Don’t Be a Victim of the Executive Marketing Rackets
Around once a year I have seen enough additional examples of executive marketing firm rip-offs that I find myself compelled to write another article on the subject.
Over more than 30 years in the career services profession, I have spoken with numerous executives and senior managers who have fallen prey to unscrupulous career marketing firms making outlandish promises about how, for a substantial fee, they will provide them with access to the hidden job market and unadvertised job listings. They promise to do this by using their exclusive network of contacts in hiring companies or by blanketing the corporate world with their resume in a completely untargeted fashion. I have spoken with executives who paid large sums–often $10,000 to even $25,000 or more–and received essentially nothing, except in most cases a very poorly written resume. In just the past several weeks, I have spoken with several very unhappy executives who had been ripped off in this fashion.
These scam artists are constantly reinventing themselves when the consumer outrage mounts, the authorities begin to take notice, and legal action begins. They will often reappear down the street or in a new city city under a different name, many times with the same owners. In fact, one way to quickly eliminate such a firm from consideration is to Google the owners’ names and look at all the bad press they have left in their wake. Some names that have generated considerable notoriety in this regard are Bernard Haldane, McKenzie Scott, and WSA Corporation.
You may ask: How can I distinguish a legitimate career services/career marketing firm from a racketeer? After all, most resume writing firms (including mine) offer additional job search services to help their clients maximize the effectiveness of the self-marketing documents they have created. Here are a few characteristics of a legitimate firm:
* Fees charged are reasonable compensation for actual services rendered.
* The firm is willing to provide legitimate, verifiable references from its clients.
* If they “place” candidates (function as recruiters), they will also provide names and contact information for companies where they have done so.
* You as the job seeker remain the owner and architect of your job search; no claims are made that the firm will find you a job. If they do make such a claim, there is a money-back guarantee effective within a specified period of time that does not require you to meet virtually impossible requirements to qualify for it.
* No representations are made of exclusive access to executive opportunities or hiring decision makers; rather advice about effective strategies and tactical assistance are offered to help you identify and access those opportunities and decision makers.
The characteristics of the executive career marketing racketeer will of course be the exact opposite of the above.
I also wanted to mention a a new breed of career services firm that has emerged in the last several years that call themselves “executive agents” or “career agents.” Where a headhunter works on the demand side for talent (filling companies’ orders), the career or executive agent works on the supply side, representing the candidate. These agents attempt to determine the marketable value of the executive, to define a campaign strategy, and to position the executive to the market. Once they have “packaged” the client, the presentations to companies and headhunters begin. These firms are few in number, and typically represent only high-profile CEOs, senior executives on the CEO fast track, turnaround experts, high-power attorneys and consultants, and cutting-edge technology experts.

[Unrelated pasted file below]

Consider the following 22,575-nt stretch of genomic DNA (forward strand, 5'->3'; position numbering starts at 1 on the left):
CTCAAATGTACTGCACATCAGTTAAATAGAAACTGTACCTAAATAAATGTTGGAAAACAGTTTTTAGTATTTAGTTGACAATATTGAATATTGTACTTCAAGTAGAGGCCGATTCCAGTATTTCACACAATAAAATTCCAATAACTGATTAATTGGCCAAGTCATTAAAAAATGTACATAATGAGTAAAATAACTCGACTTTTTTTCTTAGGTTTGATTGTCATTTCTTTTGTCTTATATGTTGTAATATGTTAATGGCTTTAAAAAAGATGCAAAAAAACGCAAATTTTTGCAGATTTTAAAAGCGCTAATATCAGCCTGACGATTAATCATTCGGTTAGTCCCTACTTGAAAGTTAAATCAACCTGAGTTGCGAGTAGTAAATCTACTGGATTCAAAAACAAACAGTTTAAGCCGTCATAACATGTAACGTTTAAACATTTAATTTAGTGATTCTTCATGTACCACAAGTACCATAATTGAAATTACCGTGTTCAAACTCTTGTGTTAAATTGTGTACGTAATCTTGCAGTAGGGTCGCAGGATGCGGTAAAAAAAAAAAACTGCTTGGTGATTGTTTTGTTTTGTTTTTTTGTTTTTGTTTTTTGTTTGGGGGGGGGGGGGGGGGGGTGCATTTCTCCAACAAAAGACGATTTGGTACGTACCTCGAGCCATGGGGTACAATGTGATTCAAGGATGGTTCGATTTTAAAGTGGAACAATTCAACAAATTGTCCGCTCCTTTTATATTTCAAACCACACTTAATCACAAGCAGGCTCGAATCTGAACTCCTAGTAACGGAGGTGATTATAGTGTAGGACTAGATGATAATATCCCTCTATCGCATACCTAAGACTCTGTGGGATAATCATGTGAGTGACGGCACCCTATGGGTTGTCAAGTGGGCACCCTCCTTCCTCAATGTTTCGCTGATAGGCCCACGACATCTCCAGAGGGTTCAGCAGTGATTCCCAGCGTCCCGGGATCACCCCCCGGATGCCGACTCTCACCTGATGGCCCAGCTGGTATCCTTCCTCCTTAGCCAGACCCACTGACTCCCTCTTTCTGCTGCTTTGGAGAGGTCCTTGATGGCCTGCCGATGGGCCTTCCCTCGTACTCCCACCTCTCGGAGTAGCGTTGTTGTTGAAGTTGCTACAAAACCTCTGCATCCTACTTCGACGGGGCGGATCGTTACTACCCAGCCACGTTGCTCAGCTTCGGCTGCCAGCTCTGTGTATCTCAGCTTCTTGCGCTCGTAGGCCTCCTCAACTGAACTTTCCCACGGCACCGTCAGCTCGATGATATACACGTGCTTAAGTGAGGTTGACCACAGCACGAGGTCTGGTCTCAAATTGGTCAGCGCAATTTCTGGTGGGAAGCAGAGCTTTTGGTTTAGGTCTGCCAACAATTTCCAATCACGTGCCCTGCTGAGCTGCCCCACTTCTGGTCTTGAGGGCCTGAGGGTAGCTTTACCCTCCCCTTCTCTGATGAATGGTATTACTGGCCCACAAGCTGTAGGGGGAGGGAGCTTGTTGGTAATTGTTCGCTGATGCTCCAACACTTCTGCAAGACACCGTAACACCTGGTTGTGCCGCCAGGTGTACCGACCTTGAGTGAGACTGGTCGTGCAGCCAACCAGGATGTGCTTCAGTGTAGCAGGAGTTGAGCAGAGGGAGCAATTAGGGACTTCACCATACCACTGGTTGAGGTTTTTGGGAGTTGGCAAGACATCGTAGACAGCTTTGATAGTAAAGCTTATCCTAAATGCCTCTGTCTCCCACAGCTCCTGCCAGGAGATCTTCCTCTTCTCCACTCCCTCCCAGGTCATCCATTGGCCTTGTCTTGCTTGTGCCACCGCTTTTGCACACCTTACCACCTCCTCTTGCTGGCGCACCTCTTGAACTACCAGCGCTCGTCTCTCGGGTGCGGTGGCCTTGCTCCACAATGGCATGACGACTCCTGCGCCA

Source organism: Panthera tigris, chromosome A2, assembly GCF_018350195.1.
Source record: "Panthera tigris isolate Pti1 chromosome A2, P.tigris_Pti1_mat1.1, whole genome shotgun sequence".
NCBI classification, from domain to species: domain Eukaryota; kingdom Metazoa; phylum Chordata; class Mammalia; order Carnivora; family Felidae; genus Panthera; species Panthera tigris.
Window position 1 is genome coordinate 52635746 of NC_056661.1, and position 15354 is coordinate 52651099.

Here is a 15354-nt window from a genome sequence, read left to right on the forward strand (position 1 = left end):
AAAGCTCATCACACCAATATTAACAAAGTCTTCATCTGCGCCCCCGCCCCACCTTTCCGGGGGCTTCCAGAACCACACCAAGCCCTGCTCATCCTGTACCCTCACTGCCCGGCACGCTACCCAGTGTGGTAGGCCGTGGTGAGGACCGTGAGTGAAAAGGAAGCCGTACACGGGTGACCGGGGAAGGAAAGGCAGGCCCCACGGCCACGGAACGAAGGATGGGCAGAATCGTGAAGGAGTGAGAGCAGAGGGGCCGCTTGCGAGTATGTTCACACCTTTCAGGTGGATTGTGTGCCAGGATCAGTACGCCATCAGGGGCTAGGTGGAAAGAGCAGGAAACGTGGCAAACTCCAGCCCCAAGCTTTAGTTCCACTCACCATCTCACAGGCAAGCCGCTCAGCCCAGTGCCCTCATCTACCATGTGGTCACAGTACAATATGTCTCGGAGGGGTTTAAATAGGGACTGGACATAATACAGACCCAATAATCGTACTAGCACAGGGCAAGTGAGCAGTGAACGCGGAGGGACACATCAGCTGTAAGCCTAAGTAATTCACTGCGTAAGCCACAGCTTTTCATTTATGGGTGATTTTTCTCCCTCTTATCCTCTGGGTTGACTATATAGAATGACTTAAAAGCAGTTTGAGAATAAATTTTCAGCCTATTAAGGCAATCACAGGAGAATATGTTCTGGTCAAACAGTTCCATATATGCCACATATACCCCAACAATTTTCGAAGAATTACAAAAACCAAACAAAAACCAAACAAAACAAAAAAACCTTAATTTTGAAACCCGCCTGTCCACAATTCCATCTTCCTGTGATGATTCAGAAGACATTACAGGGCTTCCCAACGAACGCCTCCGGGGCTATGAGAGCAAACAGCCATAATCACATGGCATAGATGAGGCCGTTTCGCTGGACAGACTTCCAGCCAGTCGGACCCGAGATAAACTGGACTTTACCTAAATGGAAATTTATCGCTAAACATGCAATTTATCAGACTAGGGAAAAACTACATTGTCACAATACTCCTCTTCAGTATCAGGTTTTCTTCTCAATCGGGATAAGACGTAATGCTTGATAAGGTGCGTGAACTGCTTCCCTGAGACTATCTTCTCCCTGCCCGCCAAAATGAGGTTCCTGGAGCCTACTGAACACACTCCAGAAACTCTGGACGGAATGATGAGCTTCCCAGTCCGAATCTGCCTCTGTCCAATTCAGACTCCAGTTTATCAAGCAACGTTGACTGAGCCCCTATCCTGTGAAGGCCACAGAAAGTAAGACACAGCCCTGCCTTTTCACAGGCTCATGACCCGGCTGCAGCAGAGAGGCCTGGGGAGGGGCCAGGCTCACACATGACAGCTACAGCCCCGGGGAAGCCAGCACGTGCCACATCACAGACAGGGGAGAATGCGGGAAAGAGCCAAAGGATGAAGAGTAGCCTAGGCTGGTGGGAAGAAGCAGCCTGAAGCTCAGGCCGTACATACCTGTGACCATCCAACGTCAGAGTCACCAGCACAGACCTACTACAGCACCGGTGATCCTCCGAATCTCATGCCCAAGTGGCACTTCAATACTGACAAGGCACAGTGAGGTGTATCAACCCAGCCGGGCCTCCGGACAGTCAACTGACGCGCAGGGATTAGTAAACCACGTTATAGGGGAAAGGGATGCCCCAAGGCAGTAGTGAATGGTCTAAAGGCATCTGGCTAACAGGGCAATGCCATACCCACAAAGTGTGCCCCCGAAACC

Executive agency could develop into a viable model, but the field is so new and there are no standards, track record, established ethics, etc., to point to. Just as would be the case with a movie star, athlete, or recording artist, you will be 100% dependent on the skills and ethics of your agent. You will have relinquished responsibility for your own career management, generally an inadvisable thing to do, in my opinion. Fees are usually substantial, and often involve a percentage of salary and bonuses–on an ongoing basis. So if you are considering hiring an executive agent, thorough due diligence would be imperative.
What actually prompted me to write this today was an article by Nick Corcodilos, entitled “How Much Would You Pay for a Job?” As with all of his columns that expose the executive marketing rackets, he is right on target. Dave Opton of ExecuNet also provides some valuable tips in his article on executive marketing firms featured on CIOUpdate.com (Reader note: This article no longer exists.) Execcareer.com used to be an excellent resource for sorting out the scams, but the site was long ago taken down under threat of multi-million dollar lawsuits from the same executive career firms who are constantly cited by job seekers as fraudulent and/or unethical. You can still view how the site appeared in previous years through the Wayback Machine, a site that archives everything that appears on the Web.